In one of the first rulings by the NLRB in a case involving social media, the Board agreed with the order of the ALJ that the firing of an employee for certain Facebook posts were not protected, concerted activity under the NLRA and the termination did not violate Section 7 of the Act. Karl Knauz Motors, Inc.  (PDF)

The employee was a salesman who worked for a BMW dealership in Lake Bluff, Illinois.  He posted several pictures and comments on his Facebook page about two recent events concerning his employer. First, the employee complained about the refreshments served at an ‘Ultimate Driving Event’ touting the release of a new BMW sedan, which occurred several days before.  Second, the employee posted pictures and unflattering comments about an accident at an adjacent dealership, also owned by the same auto group. The pictures and comments were posted several days following the events.  Shortly thereafter, the dealership notified the employee that it was terminating his employment. The dealership said that it was doing so because of his Facebook posts regarding the accident at the adjacent dealership; not because of his complaints about the refreshments at the sales event.

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NLRB Deflates Hotel Bel-Air’s Severance Agreements to Union Employees

By Paul Burmeister

The National Labor Relations Board (“NLRB”) has ruled that negotiations between the Hotel Bel-Air and UNITE HERE Local 11 were not at impasse when the employer implemented its last, best final offer, which included severance payments to union employees. Hotel Bel-Air, 358 NLRB 152 (September 27, 2012). The NLRB upheld the ALJ’s order for the employer to bargain with the Union and to rescind all the signed severance agreements containing a waiver of future employment with the Hotel Bel-Air.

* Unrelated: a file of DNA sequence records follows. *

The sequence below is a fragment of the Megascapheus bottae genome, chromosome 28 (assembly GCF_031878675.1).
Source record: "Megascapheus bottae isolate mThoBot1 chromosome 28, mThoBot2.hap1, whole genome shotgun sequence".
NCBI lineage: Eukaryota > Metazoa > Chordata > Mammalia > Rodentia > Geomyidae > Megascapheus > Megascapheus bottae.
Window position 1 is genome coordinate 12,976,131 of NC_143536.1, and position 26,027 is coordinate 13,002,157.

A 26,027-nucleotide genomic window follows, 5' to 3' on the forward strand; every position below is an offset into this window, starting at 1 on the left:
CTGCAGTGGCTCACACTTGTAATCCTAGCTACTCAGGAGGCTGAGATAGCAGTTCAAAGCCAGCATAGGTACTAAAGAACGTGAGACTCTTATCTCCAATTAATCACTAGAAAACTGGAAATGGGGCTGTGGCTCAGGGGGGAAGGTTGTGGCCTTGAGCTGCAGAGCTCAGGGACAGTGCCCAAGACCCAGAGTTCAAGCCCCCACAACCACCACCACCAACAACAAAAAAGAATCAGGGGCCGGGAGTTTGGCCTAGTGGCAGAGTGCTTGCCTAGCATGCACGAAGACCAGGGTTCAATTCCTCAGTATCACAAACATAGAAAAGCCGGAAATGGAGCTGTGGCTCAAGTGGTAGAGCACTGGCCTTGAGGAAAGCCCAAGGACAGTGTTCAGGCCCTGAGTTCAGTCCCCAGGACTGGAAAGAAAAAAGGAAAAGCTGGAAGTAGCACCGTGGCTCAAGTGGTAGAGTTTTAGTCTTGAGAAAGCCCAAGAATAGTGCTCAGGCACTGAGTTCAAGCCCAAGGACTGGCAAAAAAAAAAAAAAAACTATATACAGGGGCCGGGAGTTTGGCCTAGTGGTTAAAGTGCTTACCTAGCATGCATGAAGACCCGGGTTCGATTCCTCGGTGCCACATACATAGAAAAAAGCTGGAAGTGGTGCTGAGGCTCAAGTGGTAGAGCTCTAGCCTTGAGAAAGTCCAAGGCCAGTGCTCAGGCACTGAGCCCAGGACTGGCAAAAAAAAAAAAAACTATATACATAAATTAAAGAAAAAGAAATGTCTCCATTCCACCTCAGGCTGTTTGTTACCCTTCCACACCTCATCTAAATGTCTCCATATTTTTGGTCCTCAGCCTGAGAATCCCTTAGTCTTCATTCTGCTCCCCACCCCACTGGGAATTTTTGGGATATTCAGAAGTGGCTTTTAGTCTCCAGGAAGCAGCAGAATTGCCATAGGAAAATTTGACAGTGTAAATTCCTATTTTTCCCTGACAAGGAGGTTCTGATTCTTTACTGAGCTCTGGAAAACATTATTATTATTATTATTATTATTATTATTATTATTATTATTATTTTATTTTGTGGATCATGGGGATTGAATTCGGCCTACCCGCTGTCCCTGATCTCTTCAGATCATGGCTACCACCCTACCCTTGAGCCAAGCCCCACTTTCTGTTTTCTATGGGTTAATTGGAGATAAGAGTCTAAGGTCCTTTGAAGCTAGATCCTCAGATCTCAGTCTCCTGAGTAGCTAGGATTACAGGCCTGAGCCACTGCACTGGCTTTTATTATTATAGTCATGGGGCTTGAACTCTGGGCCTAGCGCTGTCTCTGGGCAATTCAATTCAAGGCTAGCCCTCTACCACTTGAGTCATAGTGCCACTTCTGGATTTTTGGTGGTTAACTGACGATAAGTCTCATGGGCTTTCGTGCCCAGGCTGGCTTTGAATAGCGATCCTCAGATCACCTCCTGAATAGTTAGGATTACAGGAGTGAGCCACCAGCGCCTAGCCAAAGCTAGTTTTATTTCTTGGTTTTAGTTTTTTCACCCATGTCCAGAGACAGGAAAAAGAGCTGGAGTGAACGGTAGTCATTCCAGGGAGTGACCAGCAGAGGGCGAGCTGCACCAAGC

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NLRB Says Employer Can’t Fire Employee for Vulgar and Threatening Statements

Seemingly ignoring the requirements for employers to keep a harassment free workplace and disregarding their right to keep a respectful and orderly environment, last week in Fresenius USA Manufacturing, Inc. the NLRB found that the company committed an unfair labor practice by terminating an employee who admitted to using vulgar and threatening language.

Overturning an administrative law judge’s decision, the NLRB ordered Fresenius to reinstate the pro-union employee who referred to the employees leading a union decertification effort as “Pussies” and threatened that those employees should “RIP”.

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Social Media Alert: The National Labor Relations Board strikes down overbroad social media policy


The decision

The National Labor Relations Board (NLRB) recently struck down a social media policy promulgated by Costco Wholesale Corporation (Costco) as violative of Section 8(a)(1) of the National Labor Relations Act (the Act), which makes it an unfair labor practice for an employer to interfere with, restrain or coerce employees in the exercise of their rights guaranteed by Section 7 of the Act (see 29 U.S.C. §157, §158). Generally, “protected concerted activity” under Section 7 of the Act entails two or more employees acting together in support of matters of mutual interest, such as compensation, benefits or workplace conditions. Id.

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Labor Law vs. Common Sense – NLRB Continues Targeting Non-Union Employers and Common Sense

It seems with each passing month the National Labor Relations Board or its Acting General Counsel opens yet another new front on its assault on non-union employers.  A trend has emerged which puts labor law in conflict with standard employment practices.  From hire, to control of the workplace and employer property, to the manner post-termination disputes are handled, the NLRB is directing employers to ignore conventional wisdom, and often times other legal mandates, to alter the way they deal with their employees.

Much attention has been given to the NLRB’s more direct pro-union organizing efforts like efforts requiring all employers to post an NLRB Rights Poster  and efforts to dramatically alter the timeframe and process for union elections through the new Ambush Election rules.